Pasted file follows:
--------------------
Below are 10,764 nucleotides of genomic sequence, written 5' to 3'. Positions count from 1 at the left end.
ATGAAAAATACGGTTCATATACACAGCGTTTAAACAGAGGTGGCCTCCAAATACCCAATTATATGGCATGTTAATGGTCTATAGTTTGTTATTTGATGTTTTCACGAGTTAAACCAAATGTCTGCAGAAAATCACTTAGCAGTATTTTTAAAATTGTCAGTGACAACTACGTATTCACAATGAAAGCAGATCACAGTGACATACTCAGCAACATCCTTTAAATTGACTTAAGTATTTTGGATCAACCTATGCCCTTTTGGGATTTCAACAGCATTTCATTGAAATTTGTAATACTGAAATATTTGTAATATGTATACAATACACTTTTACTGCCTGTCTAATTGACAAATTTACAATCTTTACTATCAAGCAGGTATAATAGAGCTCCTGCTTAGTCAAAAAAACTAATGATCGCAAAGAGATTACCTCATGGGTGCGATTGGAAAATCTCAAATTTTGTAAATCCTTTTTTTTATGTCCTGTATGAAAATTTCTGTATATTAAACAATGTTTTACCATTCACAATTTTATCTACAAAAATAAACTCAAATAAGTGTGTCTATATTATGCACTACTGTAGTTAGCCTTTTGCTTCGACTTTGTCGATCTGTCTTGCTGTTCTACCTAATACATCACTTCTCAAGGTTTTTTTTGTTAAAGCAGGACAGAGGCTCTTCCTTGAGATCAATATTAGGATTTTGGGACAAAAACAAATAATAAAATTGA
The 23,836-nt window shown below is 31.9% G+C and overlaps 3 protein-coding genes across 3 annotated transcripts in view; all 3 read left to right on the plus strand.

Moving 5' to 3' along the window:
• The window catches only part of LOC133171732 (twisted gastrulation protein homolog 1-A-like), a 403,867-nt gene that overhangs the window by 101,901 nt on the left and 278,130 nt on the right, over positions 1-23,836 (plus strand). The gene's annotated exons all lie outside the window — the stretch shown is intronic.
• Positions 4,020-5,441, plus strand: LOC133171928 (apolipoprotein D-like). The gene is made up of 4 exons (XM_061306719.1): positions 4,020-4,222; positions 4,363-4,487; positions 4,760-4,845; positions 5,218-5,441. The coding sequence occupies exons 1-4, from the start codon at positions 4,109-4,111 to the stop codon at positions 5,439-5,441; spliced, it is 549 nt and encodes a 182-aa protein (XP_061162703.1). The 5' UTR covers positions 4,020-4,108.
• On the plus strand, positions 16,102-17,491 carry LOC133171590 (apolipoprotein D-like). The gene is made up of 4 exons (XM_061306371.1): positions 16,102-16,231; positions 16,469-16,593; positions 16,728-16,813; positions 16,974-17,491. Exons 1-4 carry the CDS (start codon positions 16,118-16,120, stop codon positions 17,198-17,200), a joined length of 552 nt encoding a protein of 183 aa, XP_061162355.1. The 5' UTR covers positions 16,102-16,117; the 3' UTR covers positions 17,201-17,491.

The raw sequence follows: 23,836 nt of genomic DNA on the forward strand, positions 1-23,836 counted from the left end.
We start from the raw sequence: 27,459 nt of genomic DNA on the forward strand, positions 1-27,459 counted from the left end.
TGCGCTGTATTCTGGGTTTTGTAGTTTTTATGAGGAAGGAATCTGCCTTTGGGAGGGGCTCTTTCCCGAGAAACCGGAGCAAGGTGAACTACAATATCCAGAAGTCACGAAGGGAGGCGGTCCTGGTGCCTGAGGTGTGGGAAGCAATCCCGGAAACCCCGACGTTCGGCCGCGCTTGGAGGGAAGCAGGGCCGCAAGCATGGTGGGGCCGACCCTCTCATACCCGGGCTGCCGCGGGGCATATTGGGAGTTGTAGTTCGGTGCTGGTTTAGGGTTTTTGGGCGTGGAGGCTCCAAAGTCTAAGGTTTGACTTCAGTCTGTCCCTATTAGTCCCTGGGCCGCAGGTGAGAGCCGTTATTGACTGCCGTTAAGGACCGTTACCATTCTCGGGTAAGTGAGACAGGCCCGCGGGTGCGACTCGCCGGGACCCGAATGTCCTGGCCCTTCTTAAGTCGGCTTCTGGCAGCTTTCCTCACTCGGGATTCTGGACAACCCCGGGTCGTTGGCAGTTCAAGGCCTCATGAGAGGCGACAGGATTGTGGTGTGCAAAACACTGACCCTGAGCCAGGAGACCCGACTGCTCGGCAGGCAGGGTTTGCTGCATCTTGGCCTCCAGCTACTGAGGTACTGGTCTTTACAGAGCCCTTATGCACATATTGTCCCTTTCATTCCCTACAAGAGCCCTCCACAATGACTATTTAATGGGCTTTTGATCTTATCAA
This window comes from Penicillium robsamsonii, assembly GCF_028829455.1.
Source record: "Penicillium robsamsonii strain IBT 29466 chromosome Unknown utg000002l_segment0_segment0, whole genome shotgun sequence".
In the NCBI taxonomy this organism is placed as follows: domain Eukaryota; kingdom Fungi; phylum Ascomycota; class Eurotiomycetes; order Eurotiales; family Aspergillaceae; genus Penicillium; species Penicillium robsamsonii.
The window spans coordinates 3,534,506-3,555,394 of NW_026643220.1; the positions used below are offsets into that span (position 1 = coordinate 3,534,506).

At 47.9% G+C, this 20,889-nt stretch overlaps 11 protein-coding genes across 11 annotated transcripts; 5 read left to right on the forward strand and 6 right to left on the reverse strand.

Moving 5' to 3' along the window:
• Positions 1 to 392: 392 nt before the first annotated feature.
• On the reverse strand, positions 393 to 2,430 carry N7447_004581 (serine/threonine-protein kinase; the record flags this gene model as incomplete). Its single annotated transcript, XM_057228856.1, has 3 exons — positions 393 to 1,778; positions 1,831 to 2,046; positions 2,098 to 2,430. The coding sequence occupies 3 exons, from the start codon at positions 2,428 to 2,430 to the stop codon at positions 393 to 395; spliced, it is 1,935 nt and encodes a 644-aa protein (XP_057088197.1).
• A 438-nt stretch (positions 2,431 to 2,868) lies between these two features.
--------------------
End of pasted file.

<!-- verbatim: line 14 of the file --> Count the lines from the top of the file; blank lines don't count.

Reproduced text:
The window spans coordinates 3,534,506-3,555,394 of NW_026643220.1; the positions used below are offsets into that span (position 1 = coordinate 3,534,506).